But what if your horse leaks intel to the Russians?

What do you do when the work environment at the stable drives away all the competent grooms?

(Keru uma mo norite shidai; “A kicking horse depends on the rider”)


Even a violent, difficult-to-handle person can be talked to and dealt with successfully by the right person, or using the right methods. In theory at least, there’s a way to approach and defuse almost any situation no matter what kind of person you’re dealing with. The analogy is of a horse who tends to kick, asserting that even they can be ridden by someone who gives them appropriate training.


The primary noun is 馬 (uma), “horse,” here preceded and modified by the verb 蹴る (keru), “to kick,” in prenominal form. The horse is marked by the particle も (mo), “also” or “even” – its usage here implies that the example of the horse is perhaps a bit extreme or unusual, which quality in turn demonstrates the universality of the following rule.

This rule is expressed by the noun 手 (te), literally “hand” but in this case meaning “person who does a thing.” (See also 相手 aite, 選手 senshu, 歌手 kashu etc.) The “hand” is preceded and modified by the verb 乗る (noru) in conjunctive form, allowing it to function as a noun and effectively, as far as I can tell, making 乗り手 into a compound noun. This feels a bit odd, but is a common structure in expressing “a person who does a thing” in a general sense, where e.g. 乗る人 (noru hito) using the prenominal form, expresses “the specific person who is riding.”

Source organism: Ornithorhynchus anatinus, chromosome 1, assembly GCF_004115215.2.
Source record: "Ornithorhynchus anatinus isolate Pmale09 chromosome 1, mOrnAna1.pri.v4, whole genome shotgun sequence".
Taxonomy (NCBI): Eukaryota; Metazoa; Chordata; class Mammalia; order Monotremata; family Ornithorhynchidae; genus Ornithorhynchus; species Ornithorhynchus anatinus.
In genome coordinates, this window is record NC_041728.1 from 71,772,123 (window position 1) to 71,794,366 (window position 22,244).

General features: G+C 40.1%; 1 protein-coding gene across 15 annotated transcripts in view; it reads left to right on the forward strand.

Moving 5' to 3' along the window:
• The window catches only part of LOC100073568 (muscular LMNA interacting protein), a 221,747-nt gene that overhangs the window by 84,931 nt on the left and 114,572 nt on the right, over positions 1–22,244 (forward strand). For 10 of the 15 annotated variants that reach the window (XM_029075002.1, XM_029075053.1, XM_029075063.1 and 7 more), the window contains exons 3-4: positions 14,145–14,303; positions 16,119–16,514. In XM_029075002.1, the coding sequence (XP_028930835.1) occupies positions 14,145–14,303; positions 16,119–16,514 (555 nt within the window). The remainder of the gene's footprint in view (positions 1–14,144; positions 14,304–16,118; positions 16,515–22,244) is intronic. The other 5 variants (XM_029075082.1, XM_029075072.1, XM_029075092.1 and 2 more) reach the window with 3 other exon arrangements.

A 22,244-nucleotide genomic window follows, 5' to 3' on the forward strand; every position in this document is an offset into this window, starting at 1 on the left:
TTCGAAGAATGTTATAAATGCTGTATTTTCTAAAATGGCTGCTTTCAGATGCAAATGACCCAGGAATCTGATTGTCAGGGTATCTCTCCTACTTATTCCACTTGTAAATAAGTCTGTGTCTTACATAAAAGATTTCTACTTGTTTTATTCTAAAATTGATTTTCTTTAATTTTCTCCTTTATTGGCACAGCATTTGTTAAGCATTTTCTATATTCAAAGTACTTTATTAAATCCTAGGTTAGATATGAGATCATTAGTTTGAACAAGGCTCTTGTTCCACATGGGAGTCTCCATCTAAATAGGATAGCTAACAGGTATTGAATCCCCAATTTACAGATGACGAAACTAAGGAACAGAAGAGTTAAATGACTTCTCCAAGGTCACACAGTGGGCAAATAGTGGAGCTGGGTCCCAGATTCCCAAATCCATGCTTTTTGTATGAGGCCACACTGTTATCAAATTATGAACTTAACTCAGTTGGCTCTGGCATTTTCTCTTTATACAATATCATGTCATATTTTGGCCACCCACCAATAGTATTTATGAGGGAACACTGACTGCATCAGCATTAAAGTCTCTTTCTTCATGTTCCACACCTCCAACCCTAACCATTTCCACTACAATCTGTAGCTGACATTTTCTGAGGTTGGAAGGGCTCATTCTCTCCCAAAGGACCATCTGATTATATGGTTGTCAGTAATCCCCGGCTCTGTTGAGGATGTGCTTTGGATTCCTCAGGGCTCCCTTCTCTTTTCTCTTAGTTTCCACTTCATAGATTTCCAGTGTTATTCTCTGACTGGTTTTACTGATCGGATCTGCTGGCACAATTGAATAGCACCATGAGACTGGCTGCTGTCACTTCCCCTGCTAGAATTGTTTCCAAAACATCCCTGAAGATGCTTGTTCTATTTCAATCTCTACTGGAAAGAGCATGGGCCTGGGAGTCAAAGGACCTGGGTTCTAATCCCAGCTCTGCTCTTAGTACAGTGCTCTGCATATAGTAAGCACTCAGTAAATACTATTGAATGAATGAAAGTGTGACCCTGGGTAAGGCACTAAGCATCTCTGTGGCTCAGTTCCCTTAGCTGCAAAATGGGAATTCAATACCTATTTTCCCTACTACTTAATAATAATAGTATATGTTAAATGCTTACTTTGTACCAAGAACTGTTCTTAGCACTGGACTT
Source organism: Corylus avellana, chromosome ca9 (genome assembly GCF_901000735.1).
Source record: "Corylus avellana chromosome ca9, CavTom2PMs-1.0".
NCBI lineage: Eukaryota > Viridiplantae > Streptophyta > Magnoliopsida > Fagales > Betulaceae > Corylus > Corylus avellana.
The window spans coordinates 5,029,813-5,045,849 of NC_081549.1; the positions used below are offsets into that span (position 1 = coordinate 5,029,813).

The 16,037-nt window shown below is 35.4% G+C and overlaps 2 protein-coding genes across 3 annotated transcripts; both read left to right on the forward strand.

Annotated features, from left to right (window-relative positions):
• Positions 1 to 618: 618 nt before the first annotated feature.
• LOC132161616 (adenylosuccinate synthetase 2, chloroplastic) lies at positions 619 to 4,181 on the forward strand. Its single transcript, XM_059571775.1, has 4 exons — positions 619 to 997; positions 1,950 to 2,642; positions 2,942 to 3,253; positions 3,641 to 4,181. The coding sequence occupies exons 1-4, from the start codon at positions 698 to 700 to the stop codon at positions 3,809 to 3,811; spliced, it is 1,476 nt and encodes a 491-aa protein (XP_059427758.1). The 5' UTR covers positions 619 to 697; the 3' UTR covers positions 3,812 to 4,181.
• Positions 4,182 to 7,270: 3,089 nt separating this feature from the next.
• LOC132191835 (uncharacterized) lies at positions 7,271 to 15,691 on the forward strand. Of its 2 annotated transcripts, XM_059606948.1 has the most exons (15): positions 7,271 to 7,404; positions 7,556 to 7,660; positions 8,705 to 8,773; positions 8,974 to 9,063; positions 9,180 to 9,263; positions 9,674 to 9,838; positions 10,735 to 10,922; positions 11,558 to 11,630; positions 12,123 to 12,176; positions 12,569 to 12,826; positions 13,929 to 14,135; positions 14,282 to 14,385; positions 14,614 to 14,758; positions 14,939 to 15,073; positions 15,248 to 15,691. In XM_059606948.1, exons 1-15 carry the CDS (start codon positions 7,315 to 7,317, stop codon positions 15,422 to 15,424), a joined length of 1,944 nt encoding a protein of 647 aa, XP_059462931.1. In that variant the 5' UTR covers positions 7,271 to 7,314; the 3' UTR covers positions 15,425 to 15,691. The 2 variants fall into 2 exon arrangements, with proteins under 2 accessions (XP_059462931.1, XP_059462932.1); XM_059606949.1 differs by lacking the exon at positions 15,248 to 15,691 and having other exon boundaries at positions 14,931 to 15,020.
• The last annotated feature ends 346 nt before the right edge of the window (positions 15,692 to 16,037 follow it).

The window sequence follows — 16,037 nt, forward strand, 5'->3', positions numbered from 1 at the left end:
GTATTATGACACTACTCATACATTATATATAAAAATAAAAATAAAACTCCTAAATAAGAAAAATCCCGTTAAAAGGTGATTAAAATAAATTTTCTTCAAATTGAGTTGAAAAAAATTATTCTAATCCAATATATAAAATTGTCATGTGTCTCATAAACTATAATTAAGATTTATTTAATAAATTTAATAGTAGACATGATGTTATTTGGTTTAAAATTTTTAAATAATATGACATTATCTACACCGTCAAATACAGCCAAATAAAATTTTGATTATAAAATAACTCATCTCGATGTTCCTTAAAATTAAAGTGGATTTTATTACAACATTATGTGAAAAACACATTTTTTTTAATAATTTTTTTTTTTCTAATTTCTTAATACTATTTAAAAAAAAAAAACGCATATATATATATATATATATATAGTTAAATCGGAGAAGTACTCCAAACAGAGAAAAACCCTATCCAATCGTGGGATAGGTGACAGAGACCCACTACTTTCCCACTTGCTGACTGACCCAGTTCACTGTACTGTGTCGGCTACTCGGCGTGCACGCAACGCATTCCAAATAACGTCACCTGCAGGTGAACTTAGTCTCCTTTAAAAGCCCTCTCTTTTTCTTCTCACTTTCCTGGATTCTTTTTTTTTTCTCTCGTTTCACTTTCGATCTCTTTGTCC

Any further particles are elided, and we are left with nominal suffix 次第 (shidai), “depending on,” to tie the horse and rider together (grammatically).


Some variants will talk about 癖ある馬 (kuse aru uma), horses with (bad) habits, or even 人食い馬 (hitogui uma), horses that “eat” (bite) humans!

Example sentence:


(Keru uma mo norite shidai to nando mo keikai sareteru kedo, Uemura-san wa mada ichido mo juudou no shiai de maketa koto ga nai kara, donna basho de mo muteki da to iwan bakari no taido wo toru hito deshita.)

[He had been warned time and time again that there’s a way to deal with any opponent. But since Uemura had yet to lose a single judo match, no matter where he went, he struck an attitude as if he had nothing to fear from anyone.]

About Confanity

I love the written word more than anything else I've had the chance to work with. I'm back in the States from Japan for grad school, but still studying Japanese with the hope of becoming a translator -- or writer, or even teacher -- as long as it's something language-related.
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